I'd say it had. That was done a lot to Georgian buildings; - removal of the first floor window pier and insertion of a fancy oriel window. There's a lot of them around. But now some of them have had the oriel removed to reveal an ugly rectangle. Like this and the "Funland - Come in and See" building on Upper O'C St.
Shawâ€™s directory of 1850 as discussed earlier showing the quay-end buildings on the west side of Westmoreland Street prior to the 1860s alterations that made them into the Ballast Office corner landmark. The only difference in the two buildings that became the landmark from the rest is that they were 3 bays, not 2.
And â€“ photographic proof â€“ a circa 1860 photo from The Heart of Dublin
showing the uniform parapet running up to the corner of Astonâ€™s Quay.
I find this picture spooky â€“ the sense of a continuous Georgian streetscape along Westmoreland Street, across the narrower hump-backed Oâ€™Connell Bridge and into Oâ€™Connell Street (different names then, of course) â€“ with the larger mass of the circa 1840 Imperial Hotel/Cleryâ€™s in the distance.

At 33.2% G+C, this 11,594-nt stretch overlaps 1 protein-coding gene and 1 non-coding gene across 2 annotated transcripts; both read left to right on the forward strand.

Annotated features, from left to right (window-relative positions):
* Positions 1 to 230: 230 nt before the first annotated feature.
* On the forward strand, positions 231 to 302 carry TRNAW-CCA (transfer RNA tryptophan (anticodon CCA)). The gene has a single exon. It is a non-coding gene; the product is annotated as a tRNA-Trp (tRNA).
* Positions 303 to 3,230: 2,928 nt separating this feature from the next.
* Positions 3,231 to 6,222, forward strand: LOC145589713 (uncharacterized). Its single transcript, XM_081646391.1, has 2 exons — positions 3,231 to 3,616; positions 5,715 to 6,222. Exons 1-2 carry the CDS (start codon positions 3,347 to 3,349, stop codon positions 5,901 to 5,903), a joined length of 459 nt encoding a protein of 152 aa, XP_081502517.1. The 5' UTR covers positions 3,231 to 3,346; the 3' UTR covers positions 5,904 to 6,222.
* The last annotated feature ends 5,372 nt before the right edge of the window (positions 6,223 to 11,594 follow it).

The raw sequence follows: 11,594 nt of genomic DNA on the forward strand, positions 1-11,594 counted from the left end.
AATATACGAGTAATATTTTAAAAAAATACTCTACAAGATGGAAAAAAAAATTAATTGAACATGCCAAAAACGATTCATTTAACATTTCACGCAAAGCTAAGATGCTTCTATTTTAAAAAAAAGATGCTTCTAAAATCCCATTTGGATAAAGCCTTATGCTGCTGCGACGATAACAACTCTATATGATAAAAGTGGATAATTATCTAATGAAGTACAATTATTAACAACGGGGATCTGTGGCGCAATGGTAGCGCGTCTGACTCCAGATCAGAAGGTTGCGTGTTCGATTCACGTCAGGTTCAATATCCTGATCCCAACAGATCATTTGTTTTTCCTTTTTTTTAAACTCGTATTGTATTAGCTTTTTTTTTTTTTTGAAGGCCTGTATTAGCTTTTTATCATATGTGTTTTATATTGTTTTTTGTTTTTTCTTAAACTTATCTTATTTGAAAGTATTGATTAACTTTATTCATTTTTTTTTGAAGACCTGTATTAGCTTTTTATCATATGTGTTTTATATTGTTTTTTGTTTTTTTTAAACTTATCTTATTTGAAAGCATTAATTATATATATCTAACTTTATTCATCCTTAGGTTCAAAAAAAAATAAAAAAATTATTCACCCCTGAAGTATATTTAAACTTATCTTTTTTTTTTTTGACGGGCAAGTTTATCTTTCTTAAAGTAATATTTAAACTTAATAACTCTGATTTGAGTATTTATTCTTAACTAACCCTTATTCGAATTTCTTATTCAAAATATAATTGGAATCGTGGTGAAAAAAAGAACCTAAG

And all the top hat people â€“ wonder what kind of a day were they having?....
You can see that most of the WSCs granite shopfronts on the west side of the street had already been altered to bracketed timber types - after only about 50 years. The significance of Dâ€™Olier/Westmoreland Street as a piece of unified design must never have been highly regarded â€“ strange.
But - I canâ€™t get it in because itâ€™s too close to the fold of the book - just out of the picture on the left, thereâ€™s an unaltered original on the Fleet St corner, where Colemanâ€™s/Spar is now â€“ however it seems to be gone by the 1920s picture posted on the previous pageâ€¦